Indeed. Exatly what my post was about.
Scientist should keep an open mind

They do. If you had ever taken the time to get to know any you would know this. It's practically the definition and prerequisite for doing the job.
billpress11
1 / 5 (4) Jun 19, 2015
JT, exactly what they are doing now but with an open mind. For example when they observe that the universe appears flat I would think long and hard before I would add an inflationary period that apparently happened everywhere at the same time to explain the flatness. Or I would question when I found out that distant super nova appear dimmer than theory calls for and say well maybe they are further than the present theory allows for. I would not make the claim that the expansion of the universe must be accelerating. After all one must be very careful when adding adjustments that cannot be proven to prove a theory.

AP, I agree, correlation does not mean causation, but much of our present BB theory is based on exactly that. I mean we can even disagree on causation.
Benni
1 / 5 (7) Jun 19, 2015
"To maintain the high rate of star production requires a steady inflow of gas from the galaxy's outer regions into its center."

Above copied from the article: Most likely as charged particles accelerate from the outer environs of the galaxy to the center, the increasing acceleration rate of those charged particles cause them to emit electromagnetic energy. It may be very similar to what happens when electrons move from one orbital position within an atom to another, it emits energy when it's orbital position moves closer to the nucleus & vice versa.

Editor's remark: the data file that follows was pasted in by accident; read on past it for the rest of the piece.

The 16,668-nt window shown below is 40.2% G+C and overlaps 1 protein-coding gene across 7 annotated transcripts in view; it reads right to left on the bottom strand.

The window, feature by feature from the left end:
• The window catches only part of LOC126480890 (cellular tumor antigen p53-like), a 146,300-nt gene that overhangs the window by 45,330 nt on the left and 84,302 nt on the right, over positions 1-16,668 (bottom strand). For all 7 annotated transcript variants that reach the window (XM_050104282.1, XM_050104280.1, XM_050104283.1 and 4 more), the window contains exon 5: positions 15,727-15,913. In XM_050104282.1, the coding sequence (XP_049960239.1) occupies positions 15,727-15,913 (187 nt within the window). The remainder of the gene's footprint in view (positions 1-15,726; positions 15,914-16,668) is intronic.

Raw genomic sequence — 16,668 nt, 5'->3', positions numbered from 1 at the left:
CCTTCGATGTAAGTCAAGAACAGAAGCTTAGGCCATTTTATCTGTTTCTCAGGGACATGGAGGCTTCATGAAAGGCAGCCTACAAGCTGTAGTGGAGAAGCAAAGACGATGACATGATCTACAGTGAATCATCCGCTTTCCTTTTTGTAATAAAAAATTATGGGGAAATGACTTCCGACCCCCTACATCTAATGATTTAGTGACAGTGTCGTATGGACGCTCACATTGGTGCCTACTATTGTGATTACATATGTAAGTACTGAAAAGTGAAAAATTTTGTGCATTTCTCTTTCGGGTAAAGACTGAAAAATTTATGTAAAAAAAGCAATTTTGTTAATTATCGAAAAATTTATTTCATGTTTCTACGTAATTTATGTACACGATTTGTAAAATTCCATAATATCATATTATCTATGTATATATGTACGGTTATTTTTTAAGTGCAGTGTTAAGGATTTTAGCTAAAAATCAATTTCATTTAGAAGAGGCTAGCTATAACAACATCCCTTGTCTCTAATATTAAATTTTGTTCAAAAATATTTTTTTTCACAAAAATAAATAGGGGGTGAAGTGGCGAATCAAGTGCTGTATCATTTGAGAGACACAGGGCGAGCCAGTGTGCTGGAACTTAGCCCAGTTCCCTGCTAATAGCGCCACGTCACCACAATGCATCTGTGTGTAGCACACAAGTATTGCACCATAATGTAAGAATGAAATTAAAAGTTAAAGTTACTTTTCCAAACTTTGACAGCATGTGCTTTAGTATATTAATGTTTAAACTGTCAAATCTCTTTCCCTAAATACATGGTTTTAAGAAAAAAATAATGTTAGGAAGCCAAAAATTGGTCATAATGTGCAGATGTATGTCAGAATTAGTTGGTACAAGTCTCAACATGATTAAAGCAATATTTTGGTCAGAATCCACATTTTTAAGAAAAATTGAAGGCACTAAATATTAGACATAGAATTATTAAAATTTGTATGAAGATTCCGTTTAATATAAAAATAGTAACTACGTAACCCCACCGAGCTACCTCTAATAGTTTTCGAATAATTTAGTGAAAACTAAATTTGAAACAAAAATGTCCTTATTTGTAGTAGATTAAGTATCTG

shavera
4.6 / 5 (10) Jun 19, 2015
Bill, I know you won't ever take our word for it... But scientists really do "keep an open mind" about such data. A lot of the time spent writing a paper is not actually spent supporting your hypothesis, but checking that it isn't some other hypothesis.

Tbh, I honestly wish "deniers" of mainstream science in a variety of fields could just walk a mile in scientists' shoes for a year. See what the work is actually like and how much actually goes into it. I bet a lot of them would change their tune.

But the internet rhetoric casts scientists as priests of some religious dogma, clinging tenaciously to ideas against all "facts" to the contrary. The rhetoric just doesn't match the reality of day-to-day science.
cantdrive85
1.7 / 5 (6) Jun 19, 2015
Looks like ol stumpydick got a new username. Huh jean tate?
Listen to cantdrive people. People like jean tate have no business postingbhere.